Cañete, Chile Holds Its First Ever Carnival (Photo Feature)

Preparing for the carnival.

To us, a Carnival is the best possible expression of joy, of talent, of strength, of commitment and of creativity.

Text by Francisca Vasquez Cerna

Photos: Ruber Osoria

HAVANA TIMES – Cañete, in central Chile’s Bio-Bio region, is known for not being known, for passing unnoticed between national weather reports.  However, those who dig deeper into such issues and places know that Cañete is a historic place, marked by the resistance of the Mapuche peoples, and all the repercussions of that struggle on our culture and identity, and also our conflicts. Throughout the history of humanity, conflicts due to differences have sparked disputes and wars. Now, the only thing left to us – once and for all – is to thank, embrace or simply respect that quality we call multiculturalism.

We live here; we don’t really know why we arrived here, but here we are. In this place, we try to dance, produce, achieve movement in music, theater, what some call “the scene”. In Cañete, a number of teachers, dancers and actresses have joined forces to give life to a project called “Circulo de danza Caudal” (Flow Dance Circle). The idea was born during the pandemic, when full-fledged “curfews” were imposed in Chile with all normality, although the fear and separation they generated recalled the raw times of the Pinochet dictatorship.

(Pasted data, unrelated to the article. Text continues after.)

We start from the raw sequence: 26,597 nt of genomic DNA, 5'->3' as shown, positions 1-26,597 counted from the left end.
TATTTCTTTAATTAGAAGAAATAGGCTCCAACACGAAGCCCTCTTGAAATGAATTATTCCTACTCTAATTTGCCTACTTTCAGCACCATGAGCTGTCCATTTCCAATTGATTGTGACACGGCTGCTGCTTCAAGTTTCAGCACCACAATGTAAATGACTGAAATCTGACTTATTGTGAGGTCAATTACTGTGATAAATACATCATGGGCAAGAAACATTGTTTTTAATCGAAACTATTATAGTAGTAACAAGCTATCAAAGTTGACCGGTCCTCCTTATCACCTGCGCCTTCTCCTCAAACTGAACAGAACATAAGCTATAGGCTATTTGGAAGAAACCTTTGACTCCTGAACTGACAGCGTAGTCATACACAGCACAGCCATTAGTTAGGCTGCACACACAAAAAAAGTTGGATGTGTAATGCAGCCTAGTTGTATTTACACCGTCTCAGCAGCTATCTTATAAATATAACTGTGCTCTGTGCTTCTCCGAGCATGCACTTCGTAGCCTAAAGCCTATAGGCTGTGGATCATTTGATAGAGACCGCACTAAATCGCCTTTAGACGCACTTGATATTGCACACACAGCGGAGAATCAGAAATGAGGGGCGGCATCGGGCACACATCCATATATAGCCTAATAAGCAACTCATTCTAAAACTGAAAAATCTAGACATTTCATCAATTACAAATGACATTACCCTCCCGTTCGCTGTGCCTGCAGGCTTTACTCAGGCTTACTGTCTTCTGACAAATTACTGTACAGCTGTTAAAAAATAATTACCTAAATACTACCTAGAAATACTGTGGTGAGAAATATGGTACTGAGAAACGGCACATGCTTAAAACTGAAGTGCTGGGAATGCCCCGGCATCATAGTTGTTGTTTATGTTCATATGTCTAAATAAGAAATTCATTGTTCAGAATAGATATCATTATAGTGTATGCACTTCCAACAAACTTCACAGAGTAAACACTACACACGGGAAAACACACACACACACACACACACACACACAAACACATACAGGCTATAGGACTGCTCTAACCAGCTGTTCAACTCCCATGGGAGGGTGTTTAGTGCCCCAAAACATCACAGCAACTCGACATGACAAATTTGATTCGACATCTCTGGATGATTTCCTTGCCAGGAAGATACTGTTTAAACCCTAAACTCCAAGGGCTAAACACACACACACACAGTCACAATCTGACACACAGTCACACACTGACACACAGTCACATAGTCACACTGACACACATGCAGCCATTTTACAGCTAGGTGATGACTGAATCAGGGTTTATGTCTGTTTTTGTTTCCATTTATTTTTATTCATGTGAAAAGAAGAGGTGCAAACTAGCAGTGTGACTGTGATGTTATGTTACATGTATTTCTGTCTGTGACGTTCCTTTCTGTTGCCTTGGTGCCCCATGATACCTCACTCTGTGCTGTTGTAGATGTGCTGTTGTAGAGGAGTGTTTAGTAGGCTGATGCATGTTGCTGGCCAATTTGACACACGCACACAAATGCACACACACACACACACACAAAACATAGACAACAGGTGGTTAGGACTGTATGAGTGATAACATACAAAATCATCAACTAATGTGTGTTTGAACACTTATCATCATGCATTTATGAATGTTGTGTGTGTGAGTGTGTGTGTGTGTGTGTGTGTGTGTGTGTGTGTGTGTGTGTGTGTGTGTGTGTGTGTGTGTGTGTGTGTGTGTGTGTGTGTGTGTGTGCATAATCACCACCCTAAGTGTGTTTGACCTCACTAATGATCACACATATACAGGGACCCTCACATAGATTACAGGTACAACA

Dancing, singing, acting or any type of social activity was not only advised against, but also rigidly forbidden and punished. In one moment, getting together to dance became a crime. And with that as a starting point, we closed our curtains, and glanced all around us before going in and out of our lair, which was just a place where we could free ourselves, feel, and reach out to each other through movement.

And so we continued to give it a structure, consolidating our space. We united with some people and separated from others. Currently, we offer dance, theater, and martial arts, rehearsing and staging our creations. Still, something very important was missing. Dario and myself (Francisca) had fallen in love many years ago with a very particular dance, music and theater format: the Carnival.

To us, a Carnival is the best possible expression of joy, of talent, of strength, of commitment and of creativity. The Carnival with all its colors leads us to emotions and experiences with our own people and places, experiences that mark us and transcend time.

We all agreed that Cañete needed a carnival. In all the time we’d lived here, we’d never seen one, although we’d seen many parades – allegories based on arms, the military, the colonial, that are very rooted here and part of the region’s thousand contrasts. But within those contrasts, and multitude of cultures, there hadn’t been a carnival, not an annual one nor a passing event. We decided to make one a reality.